Samsung, Dell, Lenovo, LG Miss Key Toxic Chemicals Goal
Four of the biggest names in the electronics industry have missed an important goal for phasing out toxic chemicals from their products, environmental group Greenpeace said Thursday at the Consumer Electronics Show in Las Vegas.
Samsung, Dell, Lenovo and LG Electronics had all pledged to rid their products of polyvinyl chloride (PVC) and brominated flame retardants (BFRs) by the end of 2009 but have delayed this until 2011 or beyond, said Greenpeace.
The toxic chemicals have the potential to damage the environment and harm human health and their elimination has been a major goal of Greenpeace's quarterly "Guide to Greener Electronics." The latest edition of the guide was published on Thursday and ranked Nokia top and Samsung in second place.
"Apple met their deadline full-on and early, so has Nokia [and] Sony Ericsson," said Casey Harrell, a Greenpeace toxics campaigner, during a news conference. "HP is making considerably more progress towards their goal of PVC and BFR phase-out."
Hewlett-Packard unveiled on Wednesday at CES the first Windows-based desktop PC to be completely free of PVC and BFRs. The HP Compaq 8000f Elite Ultra Slim is 30 percent more energy efficient than previous models and leads a range of machines engineered to have a lower impact on the environment.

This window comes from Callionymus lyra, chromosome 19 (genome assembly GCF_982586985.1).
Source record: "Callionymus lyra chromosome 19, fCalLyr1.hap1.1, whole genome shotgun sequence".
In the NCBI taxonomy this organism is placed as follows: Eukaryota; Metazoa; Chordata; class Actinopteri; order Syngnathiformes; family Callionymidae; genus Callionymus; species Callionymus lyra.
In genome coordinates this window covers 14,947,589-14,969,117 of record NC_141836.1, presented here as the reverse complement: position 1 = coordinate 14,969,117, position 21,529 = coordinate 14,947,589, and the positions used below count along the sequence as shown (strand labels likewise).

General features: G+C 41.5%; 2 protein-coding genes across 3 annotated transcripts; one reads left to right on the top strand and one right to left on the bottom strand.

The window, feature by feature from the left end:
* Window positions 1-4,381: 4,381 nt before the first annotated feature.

With the 14th edition, Greenpeace is revising the scoring system used to rank companies. For the first time the group is taking in account how active companies are in advocating green electronics. Specifically they are examining whether manufacturers are actively supporting a revision to Europe's RoHS (Restriction of Hazardous Substances Directive) regulations to ban PVC, BFRs and chlorinated flame retardants (CFRs).
"We found that companies that take voluntary action, in this case Apple, Sony Ericsson and Nokia, to phase-out their toxic chemical use [see] impacts in the rest of their business," said Harrell. "They now want this equipment back. They have stronger take-back policies because they can actually do a whole lot more with this equipment than if it was loaded with toxic chemicals."
The new criteria caught guide-leader Nokia, which lost a point on the 10-point scale for failing to pro-actively lobby for the change. Nokia secured the top spot with a ranking of 7.3 and was followed by Samsung with 6.9. Toshiba and Philips were tied in third place with 5.3 points.